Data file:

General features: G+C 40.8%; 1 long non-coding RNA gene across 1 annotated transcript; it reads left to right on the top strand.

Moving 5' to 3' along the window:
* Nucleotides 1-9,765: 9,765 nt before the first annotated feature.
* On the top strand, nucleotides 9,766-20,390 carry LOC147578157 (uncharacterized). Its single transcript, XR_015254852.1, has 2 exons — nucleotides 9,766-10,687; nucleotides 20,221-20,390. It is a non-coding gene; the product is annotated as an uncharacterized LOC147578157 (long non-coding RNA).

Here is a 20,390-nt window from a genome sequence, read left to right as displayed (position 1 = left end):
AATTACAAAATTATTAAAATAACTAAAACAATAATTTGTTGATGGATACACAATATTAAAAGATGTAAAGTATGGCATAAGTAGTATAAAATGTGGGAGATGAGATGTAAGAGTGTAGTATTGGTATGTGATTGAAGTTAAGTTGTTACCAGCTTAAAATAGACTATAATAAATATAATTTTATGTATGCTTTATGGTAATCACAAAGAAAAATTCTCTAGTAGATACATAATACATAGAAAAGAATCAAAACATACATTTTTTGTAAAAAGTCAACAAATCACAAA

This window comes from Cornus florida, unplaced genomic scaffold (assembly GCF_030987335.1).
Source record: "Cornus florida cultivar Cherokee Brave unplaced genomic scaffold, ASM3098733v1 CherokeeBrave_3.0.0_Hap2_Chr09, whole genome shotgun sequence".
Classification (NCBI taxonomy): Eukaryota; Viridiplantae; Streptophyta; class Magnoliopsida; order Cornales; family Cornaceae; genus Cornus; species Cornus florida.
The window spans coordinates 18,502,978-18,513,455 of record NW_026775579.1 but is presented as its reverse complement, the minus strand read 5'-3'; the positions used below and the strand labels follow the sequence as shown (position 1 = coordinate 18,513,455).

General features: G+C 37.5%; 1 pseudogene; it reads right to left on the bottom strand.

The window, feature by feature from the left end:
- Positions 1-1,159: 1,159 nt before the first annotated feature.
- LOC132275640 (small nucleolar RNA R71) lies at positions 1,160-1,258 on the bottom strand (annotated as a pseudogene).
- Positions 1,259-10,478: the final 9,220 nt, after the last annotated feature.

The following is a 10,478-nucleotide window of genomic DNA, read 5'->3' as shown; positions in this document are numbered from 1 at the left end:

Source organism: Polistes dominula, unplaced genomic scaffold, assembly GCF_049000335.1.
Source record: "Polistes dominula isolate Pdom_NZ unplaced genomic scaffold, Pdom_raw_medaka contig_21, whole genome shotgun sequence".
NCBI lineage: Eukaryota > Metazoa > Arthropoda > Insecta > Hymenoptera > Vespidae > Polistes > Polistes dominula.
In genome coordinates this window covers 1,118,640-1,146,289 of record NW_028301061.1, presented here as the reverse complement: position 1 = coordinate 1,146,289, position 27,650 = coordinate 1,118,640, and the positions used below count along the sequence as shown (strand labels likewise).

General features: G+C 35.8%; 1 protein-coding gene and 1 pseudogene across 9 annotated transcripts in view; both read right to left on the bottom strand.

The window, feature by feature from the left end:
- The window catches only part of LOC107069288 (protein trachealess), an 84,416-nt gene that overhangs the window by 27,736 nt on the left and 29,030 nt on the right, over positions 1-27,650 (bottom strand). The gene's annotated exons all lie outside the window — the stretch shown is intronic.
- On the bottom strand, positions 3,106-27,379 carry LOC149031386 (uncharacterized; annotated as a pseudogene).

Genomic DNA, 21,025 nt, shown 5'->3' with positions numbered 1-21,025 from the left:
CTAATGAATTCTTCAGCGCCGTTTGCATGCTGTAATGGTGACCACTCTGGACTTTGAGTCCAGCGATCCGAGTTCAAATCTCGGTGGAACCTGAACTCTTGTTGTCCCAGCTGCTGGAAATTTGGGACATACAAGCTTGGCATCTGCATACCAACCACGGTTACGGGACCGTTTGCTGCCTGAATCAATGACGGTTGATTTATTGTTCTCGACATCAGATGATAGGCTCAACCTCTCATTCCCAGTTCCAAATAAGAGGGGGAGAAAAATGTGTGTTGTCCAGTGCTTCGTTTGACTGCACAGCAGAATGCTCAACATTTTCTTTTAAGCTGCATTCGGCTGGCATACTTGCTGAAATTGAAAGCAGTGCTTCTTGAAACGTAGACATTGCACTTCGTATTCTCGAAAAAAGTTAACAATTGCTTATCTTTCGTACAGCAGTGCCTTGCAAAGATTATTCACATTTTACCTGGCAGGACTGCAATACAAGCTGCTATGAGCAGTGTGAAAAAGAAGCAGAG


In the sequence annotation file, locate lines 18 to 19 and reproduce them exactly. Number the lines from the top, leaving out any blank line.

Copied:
Source record: "Polistes dominula isolate Pdom_NZ unplaced genomic scaffold, Pdom_raw_medaka contig_21, whole genome shotgun sequence".
NCBI lineage: Eukaryota > Metazoa > Arthropoda > Insecta > Hymenoptera > Vespidae > Polistes > Polistes dominula.